Jack I’d say check out how it drives. While the engine and everything may have been maintained in tip top shape, at 147k miles you’d be right around the timeframe of the original struts giving up the ghost and needing replacement. You and I both know that throwing on some cheap Monroe Quickstruts would not retain the comfy factory ride. OE Lexus suspension bits cost a pretty penny. So if it’s on original struts that’d be the biggest caution.

    And even aside from that, sounds like you’ve already made the rational conclusion that the Accord is the car to pile miles on as it is. Honestly I’m surprised the dealer even offered $5k for the trade, I’m assuming they’d attempt to sell it on their own lot and not wholesale then? Excellent condition or not, I think your friend will have trouble finding a buyer through the typical channels (CL, facebook marketplace) that would appreciate paying $7k for a 147k mile ES330, full service history or not.

  • avatar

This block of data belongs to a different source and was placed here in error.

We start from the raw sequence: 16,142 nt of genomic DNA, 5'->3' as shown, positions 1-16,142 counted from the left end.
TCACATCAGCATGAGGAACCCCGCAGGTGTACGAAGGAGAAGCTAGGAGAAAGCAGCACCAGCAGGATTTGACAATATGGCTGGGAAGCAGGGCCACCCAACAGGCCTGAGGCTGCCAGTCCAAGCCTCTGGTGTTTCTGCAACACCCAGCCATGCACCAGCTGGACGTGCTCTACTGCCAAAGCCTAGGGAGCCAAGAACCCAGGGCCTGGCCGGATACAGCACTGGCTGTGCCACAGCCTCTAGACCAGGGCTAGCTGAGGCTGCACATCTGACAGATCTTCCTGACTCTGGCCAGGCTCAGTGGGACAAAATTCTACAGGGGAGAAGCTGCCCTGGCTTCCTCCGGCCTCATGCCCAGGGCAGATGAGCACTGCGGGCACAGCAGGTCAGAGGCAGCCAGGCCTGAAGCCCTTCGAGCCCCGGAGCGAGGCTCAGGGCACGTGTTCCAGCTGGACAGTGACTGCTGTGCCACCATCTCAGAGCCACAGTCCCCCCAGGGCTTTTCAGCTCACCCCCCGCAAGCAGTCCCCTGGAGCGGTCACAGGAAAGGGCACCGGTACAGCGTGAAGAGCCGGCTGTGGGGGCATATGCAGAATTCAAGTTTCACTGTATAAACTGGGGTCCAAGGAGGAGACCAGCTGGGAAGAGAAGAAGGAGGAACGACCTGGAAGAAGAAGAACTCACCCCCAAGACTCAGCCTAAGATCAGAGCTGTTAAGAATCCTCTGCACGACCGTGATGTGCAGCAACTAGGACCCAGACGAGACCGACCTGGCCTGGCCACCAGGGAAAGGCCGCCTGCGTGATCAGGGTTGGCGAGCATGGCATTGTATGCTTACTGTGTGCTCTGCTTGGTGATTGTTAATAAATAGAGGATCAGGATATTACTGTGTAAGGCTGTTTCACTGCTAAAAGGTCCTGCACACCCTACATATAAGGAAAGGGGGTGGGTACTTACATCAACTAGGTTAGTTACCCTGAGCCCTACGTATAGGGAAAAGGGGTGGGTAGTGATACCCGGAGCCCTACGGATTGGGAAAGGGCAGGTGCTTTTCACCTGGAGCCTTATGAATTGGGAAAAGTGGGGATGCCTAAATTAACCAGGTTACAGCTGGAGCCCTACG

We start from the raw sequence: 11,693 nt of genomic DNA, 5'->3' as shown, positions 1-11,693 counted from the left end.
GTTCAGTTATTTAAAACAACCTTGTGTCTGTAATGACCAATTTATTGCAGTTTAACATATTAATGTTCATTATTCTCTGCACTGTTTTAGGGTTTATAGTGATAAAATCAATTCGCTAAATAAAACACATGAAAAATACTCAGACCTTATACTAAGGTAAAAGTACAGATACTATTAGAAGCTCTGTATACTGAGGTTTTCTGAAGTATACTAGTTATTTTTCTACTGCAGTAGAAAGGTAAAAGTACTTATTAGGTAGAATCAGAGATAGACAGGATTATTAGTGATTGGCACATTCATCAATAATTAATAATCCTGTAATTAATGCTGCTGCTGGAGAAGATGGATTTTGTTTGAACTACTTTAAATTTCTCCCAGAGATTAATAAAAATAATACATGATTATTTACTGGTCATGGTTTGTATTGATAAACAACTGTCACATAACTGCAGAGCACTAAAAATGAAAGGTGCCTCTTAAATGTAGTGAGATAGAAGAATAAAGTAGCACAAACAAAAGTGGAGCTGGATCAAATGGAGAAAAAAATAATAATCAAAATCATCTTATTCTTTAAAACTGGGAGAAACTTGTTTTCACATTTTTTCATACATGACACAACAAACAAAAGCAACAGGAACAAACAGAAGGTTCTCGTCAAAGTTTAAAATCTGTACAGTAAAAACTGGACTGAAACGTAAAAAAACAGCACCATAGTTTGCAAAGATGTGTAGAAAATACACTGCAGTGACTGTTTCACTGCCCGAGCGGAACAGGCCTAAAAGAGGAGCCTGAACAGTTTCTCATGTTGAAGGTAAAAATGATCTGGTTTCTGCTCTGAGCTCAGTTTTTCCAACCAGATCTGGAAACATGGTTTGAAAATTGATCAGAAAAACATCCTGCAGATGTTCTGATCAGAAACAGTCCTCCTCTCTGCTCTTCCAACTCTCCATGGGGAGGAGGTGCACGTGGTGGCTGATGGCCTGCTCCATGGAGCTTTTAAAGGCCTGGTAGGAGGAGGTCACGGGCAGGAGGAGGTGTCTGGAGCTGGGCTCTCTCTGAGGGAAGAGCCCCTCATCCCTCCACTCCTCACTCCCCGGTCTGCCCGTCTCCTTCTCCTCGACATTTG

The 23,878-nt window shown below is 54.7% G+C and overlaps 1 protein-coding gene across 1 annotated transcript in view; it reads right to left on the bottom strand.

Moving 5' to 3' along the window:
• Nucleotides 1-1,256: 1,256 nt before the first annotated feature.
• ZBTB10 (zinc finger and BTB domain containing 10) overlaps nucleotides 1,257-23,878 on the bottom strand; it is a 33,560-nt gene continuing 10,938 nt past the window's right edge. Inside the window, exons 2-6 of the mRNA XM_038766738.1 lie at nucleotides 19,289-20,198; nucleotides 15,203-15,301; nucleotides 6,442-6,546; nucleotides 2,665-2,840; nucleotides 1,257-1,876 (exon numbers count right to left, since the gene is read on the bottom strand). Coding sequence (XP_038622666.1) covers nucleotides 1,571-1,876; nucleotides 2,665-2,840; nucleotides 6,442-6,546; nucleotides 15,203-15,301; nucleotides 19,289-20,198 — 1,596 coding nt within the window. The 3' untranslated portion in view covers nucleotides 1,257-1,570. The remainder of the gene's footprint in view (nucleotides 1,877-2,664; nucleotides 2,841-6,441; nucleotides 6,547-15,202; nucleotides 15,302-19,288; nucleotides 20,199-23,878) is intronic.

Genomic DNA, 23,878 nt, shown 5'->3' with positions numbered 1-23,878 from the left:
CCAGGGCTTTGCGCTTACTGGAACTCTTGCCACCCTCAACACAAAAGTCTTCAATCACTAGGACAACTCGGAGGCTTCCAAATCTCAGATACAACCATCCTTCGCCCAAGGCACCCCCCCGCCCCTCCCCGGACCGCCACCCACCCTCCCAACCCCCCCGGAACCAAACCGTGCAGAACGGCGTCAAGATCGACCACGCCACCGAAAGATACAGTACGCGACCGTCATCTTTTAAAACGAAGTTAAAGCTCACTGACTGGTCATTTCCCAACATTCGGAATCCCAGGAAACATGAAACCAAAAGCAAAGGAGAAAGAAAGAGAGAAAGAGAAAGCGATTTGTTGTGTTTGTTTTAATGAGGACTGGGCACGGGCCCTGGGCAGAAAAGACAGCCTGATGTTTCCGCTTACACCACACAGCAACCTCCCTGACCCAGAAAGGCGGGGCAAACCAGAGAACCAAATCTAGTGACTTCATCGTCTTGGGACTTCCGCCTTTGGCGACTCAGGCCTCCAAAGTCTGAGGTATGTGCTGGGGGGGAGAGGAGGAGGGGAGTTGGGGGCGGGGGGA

Car Ramrod

    Another vehicle clogging the driveway that you must insure, wash, etc., and its purpose largely overlaps with your Accord (which will depreciate similarly over time no matter how many miles you put on it).

    No doubt its a great deal, just not for you.

    • 0 avatar
      gtem

      What Ramrod said. I’m similarly afflicted with a disease of seeing really clean well maintained older cars that pop for sale for a good price and I’m instantly motivated to become their next caretaker. In fact I’m kind-of-sort of in the midst in my next beater-flip, motivated by getting a line on a low mileage B5 A4 Quattro with a service history at my brother’s shop for a pittance. Granted the condition of said Audi includes the PO taking a brillo pad to the paint to try and remove tree sap, and an aftermarket bumper cover and K&N intake courtesy of the Russian Baptists who owned the car before that. My excuse in my head is that I was going to flip the Ranger for a cheap FWD car this fall for the winter commute anyways so a car with old school torsen Quattro is even better! :p